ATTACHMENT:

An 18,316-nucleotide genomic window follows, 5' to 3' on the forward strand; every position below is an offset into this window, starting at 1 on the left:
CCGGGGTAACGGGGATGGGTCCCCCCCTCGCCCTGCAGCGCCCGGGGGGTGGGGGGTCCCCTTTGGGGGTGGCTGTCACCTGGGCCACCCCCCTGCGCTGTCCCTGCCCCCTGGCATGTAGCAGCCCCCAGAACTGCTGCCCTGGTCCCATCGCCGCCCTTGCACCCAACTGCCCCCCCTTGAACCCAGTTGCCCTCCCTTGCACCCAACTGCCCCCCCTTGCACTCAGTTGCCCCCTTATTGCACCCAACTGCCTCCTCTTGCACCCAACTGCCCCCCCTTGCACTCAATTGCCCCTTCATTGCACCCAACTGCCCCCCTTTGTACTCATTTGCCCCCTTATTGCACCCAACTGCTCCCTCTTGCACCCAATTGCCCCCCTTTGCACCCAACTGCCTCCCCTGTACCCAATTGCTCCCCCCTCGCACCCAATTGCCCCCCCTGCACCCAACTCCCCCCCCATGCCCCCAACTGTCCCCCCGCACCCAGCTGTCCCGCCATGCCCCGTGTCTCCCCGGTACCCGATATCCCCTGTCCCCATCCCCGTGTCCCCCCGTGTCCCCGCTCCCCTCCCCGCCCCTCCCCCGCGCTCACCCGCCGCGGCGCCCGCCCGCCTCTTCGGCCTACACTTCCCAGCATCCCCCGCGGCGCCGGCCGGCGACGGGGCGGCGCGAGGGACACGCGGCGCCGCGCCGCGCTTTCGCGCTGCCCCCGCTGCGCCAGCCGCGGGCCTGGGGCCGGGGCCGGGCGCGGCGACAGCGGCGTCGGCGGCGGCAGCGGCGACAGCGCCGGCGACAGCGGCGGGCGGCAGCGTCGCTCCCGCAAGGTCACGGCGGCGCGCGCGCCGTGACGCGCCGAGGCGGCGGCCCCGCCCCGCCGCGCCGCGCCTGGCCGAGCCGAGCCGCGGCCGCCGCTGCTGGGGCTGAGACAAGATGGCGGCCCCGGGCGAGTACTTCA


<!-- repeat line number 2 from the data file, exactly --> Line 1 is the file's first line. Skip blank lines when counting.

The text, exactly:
CCGGGGTAACGGGGATGGGTCCCCCCCTCGCCCTGCAGCGCCCGGGGGGTGGGGGGTCCCCTTTGGGGGTGGCTGTCACCTGGGCCACCCCCCTGCGCTGTCCCTGCCCCCTGGCATGTAGCAGCCCCCAGAACTGCTGCCCTGGTCCCATCGCCGCCCTTGCACCCAACTGCCCCCCCTTGAACCCAGTTGCCCTCCCTTGCACCCAACTGCCCCCCCTTGCACTCAGTTGCCCCCTTATTGCACCCAACTGCCTCCTCTTGCACCCAACTGCCCCCCCTTGCACTCAATTGCCCCTTCATTGCACCCAACTGCCCCCCTTTGTACTCATTTGCCCCCTTATTGCACCCAACTGCTCCCTCTTGCACCCAATTGCCCCCCTTTGCACCCAACTGCCTCCCCTGTACCCAATTGCTCCCCCCTCGCACCCAATTGCCCCCCCTGCACCCAACTCCCCCCCCATGCCCCCAACTGTCCCCCCGCACCCAGCTGTCCCGCCATGCCCCGTGTCTCCCCGGTACCCGATATCCCCTGTCCCCATCCCCGTGTCCCCCCGTGTCCCCGCTCCCCTCCCCGCCCCTCCCCCGCGCTCACCCGCCGCGGCGCCCGCCCGCCTCTTCGGCCTACACTTCCCAGCATCCCCCGCGGCGCCGGCCGGCGACGGGGCGGCGCGAGGGACACGCGGCGCCGCGCCGCGCTTTCGCGCTGCCCCCGCTGCGCCAGCCGCGGGCCTGGGGCCGGGGCCGGGCGCGGCGACAGCGGCGTCGGCGGCGGCAGCGGCGACAGCGCCGGCGACAGCGGCGGGCGGCAGCGTCGCTCCCGCAAGGTCACGGCGGCGCGCGCGCCGTGACGCGCCGAGGCGGCGGCCCCGCCCCGCCGCGCCGCGCCTGGCCGAGCCGAGCCGCGGCCGCCGCTGCTGGGGCTGAGACAAGATGGCGGCCCCGGGCGAGTACTTCA